There is a trend in our culture to be proud of how busy one is – and this approach to busyness isn’t a good attitude. Instead, we should look to Søren Kierkegaard the Danish existentialist who advocates for reflection on what one is doing and not how much one is doing. This can be hard in a world in which people are prideful of not taking vacation time.
You can begin positive change in your life today – just take a few minutes and think about what really matters.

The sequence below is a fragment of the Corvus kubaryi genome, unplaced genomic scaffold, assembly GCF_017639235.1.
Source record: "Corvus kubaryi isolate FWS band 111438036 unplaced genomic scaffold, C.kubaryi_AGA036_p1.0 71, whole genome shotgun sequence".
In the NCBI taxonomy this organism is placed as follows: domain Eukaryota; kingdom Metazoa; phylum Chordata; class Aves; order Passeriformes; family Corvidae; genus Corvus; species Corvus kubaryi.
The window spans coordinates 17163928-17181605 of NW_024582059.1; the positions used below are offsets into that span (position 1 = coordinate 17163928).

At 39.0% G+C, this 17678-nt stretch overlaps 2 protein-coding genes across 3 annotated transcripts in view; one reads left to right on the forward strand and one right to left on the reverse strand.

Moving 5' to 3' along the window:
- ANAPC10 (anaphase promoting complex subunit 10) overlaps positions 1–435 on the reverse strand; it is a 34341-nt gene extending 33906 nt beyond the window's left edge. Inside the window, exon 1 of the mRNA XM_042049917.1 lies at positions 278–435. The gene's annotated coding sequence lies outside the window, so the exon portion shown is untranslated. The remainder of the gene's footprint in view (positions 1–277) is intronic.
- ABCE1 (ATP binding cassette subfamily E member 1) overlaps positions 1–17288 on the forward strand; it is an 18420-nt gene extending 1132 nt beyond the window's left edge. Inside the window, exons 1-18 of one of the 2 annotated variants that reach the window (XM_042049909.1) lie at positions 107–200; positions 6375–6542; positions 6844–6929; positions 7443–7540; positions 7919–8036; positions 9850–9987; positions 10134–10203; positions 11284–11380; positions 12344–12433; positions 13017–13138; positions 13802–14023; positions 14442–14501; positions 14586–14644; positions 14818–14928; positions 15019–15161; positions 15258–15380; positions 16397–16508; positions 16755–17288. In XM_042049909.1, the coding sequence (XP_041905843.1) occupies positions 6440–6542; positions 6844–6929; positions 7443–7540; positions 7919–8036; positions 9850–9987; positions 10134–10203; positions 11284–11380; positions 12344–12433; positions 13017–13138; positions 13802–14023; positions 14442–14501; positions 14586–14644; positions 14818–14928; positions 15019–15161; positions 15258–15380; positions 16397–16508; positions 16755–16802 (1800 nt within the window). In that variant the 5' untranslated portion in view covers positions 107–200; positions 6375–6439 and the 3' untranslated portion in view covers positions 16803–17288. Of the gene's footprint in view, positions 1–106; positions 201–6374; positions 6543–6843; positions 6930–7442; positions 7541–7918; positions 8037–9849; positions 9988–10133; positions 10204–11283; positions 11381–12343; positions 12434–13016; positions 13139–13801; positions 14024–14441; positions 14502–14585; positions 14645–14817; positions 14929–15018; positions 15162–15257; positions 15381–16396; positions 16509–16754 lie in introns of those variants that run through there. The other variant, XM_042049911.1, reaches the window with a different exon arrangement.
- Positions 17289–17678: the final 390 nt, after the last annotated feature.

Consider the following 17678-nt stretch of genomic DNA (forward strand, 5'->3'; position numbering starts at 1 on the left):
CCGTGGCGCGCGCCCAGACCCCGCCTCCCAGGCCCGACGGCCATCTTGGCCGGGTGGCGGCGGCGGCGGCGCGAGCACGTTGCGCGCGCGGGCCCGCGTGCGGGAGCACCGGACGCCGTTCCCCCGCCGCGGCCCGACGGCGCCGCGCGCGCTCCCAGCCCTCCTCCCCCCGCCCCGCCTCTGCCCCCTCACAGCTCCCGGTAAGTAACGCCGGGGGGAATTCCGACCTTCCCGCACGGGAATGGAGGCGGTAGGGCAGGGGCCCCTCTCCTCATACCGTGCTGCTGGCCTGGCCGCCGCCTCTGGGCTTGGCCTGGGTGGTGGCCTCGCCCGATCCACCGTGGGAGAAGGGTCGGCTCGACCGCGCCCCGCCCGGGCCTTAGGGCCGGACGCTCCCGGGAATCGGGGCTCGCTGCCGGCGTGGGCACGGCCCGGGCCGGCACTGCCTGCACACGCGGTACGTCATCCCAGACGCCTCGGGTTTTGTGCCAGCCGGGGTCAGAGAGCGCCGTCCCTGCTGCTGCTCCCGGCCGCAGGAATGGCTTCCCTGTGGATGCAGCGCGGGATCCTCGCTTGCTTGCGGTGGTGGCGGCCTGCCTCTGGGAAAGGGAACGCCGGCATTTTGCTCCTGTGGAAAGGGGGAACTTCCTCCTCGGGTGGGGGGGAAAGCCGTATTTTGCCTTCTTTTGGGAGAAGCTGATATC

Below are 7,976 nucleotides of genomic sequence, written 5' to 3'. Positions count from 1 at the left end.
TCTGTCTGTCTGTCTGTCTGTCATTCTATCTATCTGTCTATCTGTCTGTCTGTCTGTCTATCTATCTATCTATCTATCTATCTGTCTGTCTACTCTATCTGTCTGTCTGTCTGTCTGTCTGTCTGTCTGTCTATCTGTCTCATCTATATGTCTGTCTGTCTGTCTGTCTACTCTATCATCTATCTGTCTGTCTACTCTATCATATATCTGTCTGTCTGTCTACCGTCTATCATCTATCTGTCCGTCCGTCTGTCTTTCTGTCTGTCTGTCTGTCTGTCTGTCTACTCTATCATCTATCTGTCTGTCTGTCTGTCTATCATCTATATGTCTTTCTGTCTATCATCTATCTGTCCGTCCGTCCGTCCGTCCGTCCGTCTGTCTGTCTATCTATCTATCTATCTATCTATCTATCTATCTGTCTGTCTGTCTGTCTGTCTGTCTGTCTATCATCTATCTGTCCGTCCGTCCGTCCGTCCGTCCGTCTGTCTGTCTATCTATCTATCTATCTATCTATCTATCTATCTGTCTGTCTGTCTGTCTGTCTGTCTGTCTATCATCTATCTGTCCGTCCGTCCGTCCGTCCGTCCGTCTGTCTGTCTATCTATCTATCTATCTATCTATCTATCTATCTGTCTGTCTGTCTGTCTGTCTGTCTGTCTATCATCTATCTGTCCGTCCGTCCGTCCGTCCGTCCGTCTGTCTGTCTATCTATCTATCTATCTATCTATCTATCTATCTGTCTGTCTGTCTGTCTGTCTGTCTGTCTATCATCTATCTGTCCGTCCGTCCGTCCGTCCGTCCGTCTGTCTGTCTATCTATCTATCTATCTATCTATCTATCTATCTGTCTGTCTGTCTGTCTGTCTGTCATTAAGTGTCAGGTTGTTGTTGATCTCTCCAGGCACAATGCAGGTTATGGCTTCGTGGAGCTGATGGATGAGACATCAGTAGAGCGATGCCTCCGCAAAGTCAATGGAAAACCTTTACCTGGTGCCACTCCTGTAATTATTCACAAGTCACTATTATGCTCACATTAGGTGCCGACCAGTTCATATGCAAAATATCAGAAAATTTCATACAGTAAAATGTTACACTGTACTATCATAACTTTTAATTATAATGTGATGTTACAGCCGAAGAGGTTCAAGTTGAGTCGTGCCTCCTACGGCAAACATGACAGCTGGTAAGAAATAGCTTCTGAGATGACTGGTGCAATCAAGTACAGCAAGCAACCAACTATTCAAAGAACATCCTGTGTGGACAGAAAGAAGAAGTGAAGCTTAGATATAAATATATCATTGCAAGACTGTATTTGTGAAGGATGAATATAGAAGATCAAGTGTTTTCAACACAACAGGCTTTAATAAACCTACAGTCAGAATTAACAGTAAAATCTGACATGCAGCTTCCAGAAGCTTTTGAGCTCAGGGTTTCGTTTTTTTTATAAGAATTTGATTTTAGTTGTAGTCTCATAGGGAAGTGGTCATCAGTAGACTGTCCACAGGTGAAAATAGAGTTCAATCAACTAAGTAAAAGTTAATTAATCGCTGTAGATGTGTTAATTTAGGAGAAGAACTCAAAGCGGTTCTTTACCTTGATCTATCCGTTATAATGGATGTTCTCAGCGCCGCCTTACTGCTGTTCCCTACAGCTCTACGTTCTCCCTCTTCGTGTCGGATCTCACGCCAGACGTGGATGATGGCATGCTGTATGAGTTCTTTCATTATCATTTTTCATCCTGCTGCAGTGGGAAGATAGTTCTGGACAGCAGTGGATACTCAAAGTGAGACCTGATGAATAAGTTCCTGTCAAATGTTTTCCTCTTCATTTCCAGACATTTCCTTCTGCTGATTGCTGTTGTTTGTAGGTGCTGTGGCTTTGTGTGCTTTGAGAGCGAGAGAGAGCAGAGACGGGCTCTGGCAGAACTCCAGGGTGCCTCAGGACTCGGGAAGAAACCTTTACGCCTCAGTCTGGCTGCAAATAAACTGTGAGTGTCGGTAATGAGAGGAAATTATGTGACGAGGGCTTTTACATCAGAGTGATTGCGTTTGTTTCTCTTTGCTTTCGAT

Stephen Evans, a philosophy professor at Baylor University, explains that Kierkegaard saw busyness as a means of distracting oneself from truly important questions, such as who you are and what life is for. Busy people “fill up their time, always find things to do,” but they have no principle guiding their life. “Everything is important but nothing is important,” he adds.
Without answering crucial and terrifying questions about life, without deciding on a unified purpose, Kierkegaard believed that one could not develop a self. He called those with without one unified purpose “double minded,” and argued that this mindset causes busyness.